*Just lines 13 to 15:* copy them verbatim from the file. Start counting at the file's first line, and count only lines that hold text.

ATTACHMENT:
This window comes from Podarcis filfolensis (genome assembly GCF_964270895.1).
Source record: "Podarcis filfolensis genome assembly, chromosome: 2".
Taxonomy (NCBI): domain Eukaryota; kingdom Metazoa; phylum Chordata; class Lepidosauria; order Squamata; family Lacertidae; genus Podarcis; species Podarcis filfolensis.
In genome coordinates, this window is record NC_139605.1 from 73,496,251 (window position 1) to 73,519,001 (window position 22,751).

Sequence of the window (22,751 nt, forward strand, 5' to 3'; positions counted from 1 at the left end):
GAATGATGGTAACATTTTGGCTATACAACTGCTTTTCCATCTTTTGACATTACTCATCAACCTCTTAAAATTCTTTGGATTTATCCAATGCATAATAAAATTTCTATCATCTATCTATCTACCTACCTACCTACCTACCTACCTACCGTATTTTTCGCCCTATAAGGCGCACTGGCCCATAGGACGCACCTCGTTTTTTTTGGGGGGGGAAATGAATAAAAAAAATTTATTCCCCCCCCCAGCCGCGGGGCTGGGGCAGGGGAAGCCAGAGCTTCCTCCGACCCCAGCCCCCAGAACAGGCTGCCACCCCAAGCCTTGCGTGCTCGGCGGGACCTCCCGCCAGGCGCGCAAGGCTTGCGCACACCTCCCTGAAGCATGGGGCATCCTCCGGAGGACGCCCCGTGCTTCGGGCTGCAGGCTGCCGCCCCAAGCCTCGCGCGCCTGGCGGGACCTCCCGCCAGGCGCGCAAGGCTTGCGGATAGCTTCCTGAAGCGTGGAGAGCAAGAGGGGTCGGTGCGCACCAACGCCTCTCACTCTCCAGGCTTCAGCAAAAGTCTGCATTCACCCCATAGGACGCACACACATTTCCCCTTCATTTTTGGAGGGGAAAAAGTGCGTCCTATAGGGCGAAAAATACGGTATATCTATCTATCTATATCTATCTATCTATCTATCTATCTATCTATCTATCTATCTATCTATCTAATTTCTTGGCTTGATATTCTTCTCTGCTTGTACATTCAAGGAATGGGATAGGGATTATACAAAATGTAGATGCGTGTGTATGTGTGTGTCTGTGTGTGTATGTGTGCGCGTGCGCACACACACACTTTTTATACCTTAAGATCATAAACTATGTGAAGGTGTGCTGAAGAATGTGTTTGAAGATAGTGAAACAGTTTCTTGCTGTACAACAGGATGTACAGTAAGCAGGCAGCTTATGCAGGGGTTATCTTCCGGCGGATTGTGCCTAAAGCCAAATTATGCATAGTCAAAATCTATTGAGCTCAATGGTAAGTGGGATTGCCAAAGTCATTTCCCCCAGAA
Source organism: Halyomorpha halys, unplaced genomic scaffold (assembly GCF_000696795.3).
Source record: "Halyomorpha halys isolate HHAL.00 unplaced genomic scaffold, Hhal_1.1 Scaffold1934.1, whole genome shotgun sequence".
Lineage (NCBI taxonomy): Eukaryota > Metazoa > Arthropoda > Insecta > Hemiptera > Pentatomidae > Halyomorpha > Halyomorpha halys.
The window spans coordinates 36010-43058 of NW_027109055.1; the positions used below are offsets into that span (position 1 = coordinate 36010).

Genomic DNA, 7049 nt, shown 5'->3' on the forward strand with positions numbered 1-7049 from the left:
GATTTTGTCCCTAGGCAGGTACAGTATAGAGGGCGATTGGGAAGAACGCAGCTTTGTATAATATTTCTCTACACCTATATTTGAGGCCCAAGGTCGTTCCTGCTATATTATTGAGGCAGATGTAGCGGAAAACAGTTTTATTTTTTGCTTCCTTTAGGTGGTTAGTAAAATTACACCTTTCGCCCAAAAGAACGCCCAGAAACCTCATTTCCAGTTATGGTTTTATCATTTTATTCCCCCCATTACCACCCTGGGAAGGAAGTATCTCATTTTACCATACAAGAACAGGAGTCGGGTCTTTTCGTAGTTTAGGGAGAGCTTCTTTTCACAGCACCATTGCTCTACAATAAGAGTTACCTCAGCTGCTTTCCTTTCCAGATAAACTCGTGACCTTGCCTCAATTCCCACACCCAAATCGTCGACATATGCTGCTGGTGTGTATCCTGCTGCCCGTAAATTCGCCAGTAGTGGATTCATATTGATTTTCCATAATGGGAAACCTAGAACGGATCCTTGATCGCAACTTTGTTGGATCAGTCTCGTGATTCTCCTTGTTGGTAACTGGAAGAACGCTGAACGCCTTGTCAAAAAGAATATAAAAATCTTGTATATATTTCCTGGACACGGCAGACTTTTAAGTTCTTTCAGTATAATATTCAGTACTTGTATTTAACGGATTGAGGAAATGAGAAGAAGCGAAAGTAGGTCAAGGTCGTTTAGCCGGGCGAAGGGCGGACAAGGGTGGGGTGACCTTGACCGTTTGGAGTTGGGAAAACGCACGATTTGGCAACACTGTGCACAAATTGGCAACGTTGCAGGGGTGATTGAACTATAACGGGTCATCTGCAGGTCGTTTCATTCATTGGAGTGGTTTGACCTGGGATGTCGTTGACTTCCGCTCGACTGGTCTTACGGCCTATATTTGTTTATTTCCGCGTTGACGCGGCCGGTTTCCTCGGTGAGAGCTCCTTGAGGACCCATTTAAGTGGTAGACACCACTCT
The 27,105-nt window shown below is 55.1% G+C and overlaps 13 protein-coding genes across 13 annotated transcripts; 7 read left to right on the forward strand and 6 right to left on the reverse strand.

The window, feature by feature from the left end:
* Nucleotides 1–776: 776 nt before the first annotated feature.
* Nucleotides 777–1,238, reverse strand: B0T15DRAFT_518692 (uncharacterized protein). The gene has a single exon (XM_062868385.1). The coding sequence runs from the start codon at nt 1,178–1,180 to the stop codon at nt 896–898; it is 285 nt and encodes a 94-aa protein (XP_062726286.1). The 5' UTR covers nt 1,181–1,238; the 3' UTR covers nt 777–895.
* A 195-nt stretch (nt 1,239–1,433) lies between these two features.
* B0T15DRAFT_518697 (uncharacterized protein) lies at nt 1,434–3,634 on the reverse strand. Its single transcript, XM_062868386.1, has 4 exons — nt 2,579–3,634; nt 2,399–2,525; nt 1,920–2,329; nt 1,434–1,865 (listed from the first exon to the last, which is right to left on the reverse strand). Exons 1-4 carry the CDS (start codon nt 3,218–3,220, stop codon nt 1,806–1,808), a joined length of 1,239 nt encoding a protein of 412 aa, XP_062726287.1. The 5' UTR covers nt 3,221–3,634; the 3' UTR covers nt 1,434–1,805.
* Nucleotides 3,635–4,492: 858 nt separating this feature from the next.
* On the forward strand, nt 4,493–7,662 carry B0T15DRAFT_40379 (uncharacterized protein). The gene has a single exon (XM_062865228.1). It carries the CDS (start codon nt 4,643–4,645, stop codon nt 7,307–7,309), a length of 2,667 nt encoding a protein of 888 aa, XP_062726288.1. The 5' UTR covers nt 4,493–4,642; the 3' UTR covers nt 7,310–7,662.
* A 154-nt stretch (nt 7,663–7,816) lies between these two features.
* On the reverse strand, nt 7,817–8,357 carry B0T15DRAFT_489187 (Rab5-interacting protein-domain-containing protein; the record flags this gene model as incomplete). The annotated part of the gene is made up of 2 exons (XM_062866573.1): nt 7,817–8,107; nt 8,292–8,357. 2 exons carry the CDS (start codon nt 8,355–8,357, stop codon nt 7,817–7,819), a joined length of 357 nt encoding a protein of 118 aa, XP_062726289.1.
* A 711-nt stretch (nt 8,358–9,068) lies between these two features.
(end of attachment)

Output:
The 27,105-nt window shown below is 55.1% G+C and overlaps 13 protein-coding genes across 13 annotated transcripts; 7 read left to right on the forward strand and 6 right to left on the reverse strand.

The window, feature by feature from the left end:
* Nucleotides 1–776: 776 nt before the first annotated feature.